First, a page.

Hanukkah Shines a Light of Hope and Unity


Chris Kuester, Editor

Hanukkah has a special significance this year as the Jewish community comes together with its neighbors following a horrific act of violence.

About a month a half ago, on Saturday, October 27, 2018, a man, armed with an AR-15 and three handguns, opened fire in a Pittsburg synagogue where many people of the Jewish faith were. Eleven people were killed and at least six others injured.  The man was arrested after exchanging gunfire with police, and many are fighting for the death penalty. The man often posted anti-Semitic messages online, and was a nationalist to the extreme. He often spoke of how Jews were plaguing the United States, and was not only anti-semitic, but also against the Hebrew Immigrant Aid Society, which helps refugees settle in the U.S. The man had no criminal record, and was charged with 29 criminal counts and also faced state charges of 11 counts of criminal homicide, six counts of aggravated assault and 13 counts of ethnic intimidation. This incident once again challenged the religious freedom that is celebrated during Hanukkah.

On Sunday, December 2nd, the celebration of the Jewish holiday, Hanukkah, began for the 2018 year. Now, although Hanukkah is not one of the most important Jewish holidays, it falls right around the huge commercial holiday of Christmas, causing it to be perceived as one of the bigger holidays. The bigger holidays are actually Yom Kippur and Rosh Hashana, followed by Passover.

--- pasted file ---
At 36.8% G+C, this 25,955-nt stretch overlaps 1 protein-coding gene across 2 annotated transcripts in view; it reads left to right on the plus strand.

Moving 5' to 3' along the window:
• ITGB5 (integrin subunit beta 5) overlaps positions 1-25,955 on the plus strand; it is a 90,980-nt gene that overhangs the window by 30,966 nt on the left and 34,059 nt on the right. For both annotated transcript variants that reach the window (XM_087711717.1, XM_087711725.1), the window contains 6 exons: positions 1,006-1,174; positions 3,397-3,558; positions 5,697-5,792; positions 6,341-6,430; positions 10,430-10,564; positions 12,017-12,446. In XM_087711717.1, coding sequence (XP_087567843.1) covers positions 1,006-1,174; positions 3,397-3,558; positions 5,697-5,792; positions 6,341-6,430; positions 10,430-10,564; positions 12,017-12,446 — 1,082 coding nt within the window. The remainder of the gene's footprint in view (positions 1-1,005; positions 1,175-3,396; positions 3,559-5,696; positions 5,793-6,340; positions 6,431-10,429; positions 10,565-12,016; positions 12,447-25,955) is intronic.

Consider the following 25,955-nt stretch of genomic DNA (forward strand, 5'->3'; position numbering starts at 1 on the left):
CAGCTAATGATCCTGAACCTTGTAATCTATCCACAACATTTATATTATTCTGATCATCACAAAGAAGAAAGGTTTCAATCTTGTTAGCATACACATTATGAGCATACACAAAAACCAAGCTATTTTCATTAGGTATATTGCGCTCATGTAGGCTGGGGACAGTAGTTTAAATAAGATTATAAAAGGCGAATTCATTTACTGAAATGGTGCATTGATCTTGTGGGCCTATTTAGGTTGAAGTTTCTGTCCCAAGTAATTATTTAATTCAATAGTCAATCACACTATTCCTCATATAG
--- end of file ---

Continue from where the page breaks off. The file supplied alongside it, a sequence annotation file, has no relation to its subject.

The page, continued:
“On a scale of one to ten, it’s like a two.” John Marshall teacher Mr. Schneider explains.

The entire purpose of the holiday is to light the candles and to celebrate their religious freedoms, not to give or receive gifts.. It’s a holiday of miracles, hope and light.

“Its taught about remembering who you are in the larger society that is different from you” states John Marshall and Mayo teacher Mrs. Dunn-Foster.

Many of the Jewish families only really celebrate Hanukkah for their children. Sometimes the gifts are smaller and are all related so that the children know what they’re getting on the eighth night. Other times, the children get random smaller gifts that don’t relate at all to the larger present that they’ll get on the eighth night. Many mixed families switch between Christmas or other  holidays, and Hanukkah.The Jewish community stands together in crisis and in hope.